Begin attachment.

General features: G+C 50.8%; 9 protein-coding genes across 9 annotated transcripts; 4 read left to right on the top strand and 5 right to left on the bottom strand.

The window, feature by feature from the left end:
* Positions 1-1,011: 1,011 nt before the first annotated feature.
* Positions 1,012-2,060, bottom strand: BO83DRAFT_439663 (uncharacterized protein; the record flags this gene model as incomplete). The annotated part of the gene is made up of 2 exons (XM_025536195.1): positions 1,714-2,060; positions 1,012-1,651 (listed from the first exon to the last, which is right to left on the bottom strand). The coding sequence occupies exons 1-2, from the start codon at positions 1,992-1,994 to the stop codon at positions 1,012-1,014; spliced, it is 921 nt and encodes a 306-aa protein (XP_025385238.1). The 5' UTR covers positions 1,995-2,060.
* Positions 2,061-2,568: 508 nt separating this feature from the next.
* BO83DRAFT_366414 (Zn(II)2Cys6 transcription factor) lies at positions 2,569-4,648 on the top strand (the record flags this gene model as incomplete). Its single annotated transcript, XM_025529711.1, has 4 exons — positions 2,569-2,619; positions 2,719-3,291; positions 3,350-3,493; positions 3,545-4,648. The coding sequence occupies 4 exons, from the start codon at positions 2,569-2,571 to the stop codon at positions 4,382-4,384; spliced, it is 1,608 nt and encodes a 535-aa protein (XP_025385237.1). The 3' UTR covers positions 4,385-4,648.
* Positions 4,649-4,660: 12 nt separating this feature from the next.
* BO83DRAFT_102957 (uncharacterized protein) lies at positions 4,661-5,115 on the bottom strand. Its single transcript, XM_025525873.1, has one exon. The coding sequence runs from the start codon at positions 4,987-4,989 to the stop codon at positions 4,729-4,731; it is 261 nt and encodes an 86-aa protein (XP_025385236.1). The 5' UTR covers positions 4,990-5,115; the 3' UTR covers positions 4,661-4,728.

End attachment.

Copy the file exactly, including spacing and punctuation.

General features: G+C 50.8%; 9 protein-coding genes across 9 annotated transcripts; 4 read left to right on the top strand and 5 right to left on the bottom strand.

The window, feature by feature from the left end:
* Positions 1-1,011: 1,011 nt before the first annotated feature.
* Positions 1,012-2,060, bottom strand: BO83DRAFT_439663 (uncharacterized protein; the record flags this gene model as incomplete). The annotated part of the gene is made up of 2 exons (XM_025536195.1): positions 1,714-2,060; positions 1,012-1,651 (listed from the first exon to the last, which is right to left on the bottom strand). The coding sequence occupies exons 1-2, from the start codon at positions 1,992-1,994 to the stop codon at positions 1,012-1,014; spliced, it is 921 nt and encodes a 306-aa protein (XP_025385238.1). The 5' UTR covers positions 1,995-2,060.
* Positions 2,061-2,568: 508 nt separating this feature from the next.
* BO83DRAFT_366414 (Zn(II)2Cys6 transcription factor) lies at positions 2,569-4,648 on the top strand (the record flags this gene model as incomplete). Its single annotated transcript, XM_025529711.1, has 4 exons — positions 2,569-2,619; positions 2,719-3,291; positions 3,350-3,493; positions 3,545-4,648. The coding sequence occupies 4 exons, from the start codon at positions 2,569-2,571 to the stop codon at positions 4,382-4,384; spliced, it is 1,608 nt and encodes a 535-aa protein (XP_025385237.1). The 3' UTR covers positions 4,385-4,648.
* Positions 4,649-4,660: 12 nt separating this feature from the next.
* BO83DRAFT_102957 (uncharacterized protein) lies at positions 4,661-5,115 on the bottom strand. Its single transcript, XM_025525873.1, has one exon. The coding sequence runs from the start codon at positions 4,987-4,989 to the stop codon at positions 4,729-4,731; it is 261 nt and encodes an 86-aa protein (XP_025385236.1). The 5' UTR covers positions 4,990-5,115; the 3' UTR covers positions 4,661-4,728.